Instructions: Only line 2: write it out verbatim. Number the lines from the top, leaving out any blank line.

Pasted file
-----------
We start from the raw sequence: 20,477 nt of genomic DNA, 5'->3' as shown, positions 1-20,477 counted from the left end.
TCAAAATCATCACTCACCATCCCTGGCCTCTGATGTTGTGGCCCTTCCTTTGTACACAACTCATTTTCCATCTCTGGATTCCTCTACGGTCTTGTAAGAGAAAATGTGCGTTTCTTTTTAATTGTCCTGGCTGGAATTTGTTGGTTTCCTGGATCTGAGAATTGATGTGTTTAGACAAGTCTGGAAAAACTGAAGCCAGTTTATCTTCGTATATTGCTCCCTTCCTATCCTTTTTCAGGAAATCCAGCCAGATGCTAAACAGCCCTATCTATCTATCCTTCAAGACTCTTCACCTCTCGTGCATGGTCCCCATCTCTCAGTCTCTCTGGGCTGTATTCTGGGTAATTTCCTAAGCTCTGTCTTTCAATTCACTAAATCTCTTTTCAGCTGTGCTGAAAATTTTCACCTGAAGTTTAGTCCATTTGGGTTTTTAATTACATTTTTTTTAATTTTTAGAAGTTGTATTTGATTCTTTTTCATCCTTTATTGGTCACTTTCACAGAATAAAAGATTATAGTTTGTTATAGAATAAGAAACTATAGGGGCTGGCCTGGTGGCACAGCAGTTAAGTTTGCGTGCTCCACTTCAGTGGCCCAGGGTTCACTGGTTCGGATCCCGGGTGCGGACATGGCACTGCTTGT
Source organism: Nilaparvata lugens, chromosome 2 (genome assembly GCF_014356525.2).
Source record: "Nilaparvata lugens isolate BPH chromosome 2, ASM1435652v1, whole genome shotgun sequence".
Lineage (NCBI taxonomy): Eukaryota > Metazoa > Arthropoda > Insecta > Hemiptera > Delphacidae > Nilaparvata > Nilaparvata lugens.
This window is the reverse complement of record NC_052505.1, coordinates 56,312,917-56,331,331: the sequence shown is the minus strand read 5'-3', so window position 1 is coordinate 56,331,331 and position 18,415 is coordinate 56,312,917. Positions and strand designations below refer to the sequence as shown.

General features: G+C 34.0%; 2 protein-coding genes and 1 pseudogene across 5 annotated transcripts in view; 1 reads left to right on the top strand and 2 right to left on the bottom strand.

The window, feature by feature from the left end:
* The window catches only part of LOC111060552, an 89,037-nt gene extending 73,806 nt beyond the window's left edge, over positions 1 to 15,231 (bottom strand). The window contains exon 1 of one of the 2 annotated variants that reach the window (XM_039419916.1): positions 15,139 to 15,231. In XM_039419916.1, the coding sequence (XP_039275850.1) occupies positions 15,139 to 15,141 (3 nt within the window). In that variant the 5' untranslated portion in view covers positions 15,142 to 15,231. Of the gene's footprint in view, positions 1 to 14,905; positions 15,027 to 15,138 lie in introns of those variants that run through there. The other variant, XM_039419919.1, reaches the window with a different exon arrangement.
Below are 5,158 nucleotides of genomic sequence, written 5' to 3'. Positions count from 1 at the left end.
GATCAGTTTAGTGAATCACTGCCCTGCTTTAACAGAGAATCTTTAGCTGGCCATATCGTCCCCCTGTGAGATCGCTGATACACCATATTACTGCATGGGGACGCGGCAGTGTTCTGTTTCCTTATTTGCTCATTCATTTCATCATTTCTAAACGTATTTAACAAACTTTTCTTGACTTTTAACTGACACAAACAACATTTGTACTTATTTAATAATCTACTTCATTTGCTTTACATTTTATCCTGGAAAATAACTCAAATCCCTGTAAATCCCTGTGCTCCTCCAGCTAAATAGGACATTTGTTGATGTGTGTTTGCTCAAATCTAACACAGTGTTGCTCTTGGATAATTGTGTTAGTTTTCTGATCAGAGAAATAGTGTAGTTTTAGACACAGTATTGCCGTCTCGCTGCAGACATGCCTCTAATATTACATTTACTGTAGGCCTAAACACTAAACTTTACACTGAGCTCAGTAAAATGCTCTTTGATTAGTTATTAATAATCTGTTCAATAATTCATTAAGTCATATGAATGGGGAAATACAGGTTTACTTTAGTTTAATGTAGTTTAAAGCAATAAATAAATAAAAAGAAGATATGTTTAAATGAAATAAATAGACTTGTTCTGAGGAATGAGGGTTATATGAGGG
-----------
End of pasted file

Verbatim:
TCAAAATCATCACTCACCATCCCTGGCCTCTGATGTTGTGGCCCTTCCTTTGTACACAACTCATTTTCCATCTCTGGATTCCTCTACGGTCTTGTAAGAGAAAATGTGCGTTTCTTTTTAATTGTCCTGGCTGGAATTTGTTGGTTTCCTGGATCTGAGAATTGATGTGTTTAGACAAGTCTGGAAAAACTGAAGCCAGTTTATCTTCGTATATTGCTCCCTTCCTATCCTTTTTCAGGAAATCCAGCCAGATGCTAAACAGCCCTATCTATCTATCCTTCAAGACTCTTCACCTCTCGTGCATGGTCCCCATCTCTCAGTCTCTCTGGGCTGTATTCTGGGTAATTTCCTAAGCTCTGTCTTTCAATTCACTAAATCTCTTTTCAGCTGTGCTGAAAATTTTCACCTGAAGTTTAGTCCATTTGGGTTTTTAATTACATTTTTTTTAATTTTTAGAAGTTGTATTTGATTCTTTTTCATCCTTTATTGGTCACTTTCACAGAATAAAAGATTATAGTTTGTTATAGAATAAGAAACTATAGGGGCTGGCCTGGTGGCACAGCAGTTAAGTTTGCGTGCTCCACTTCAGTGGCCCAGGGTTCACTGGTTCGGATCCCGGGTGCGGACATGGCACTGCTTGT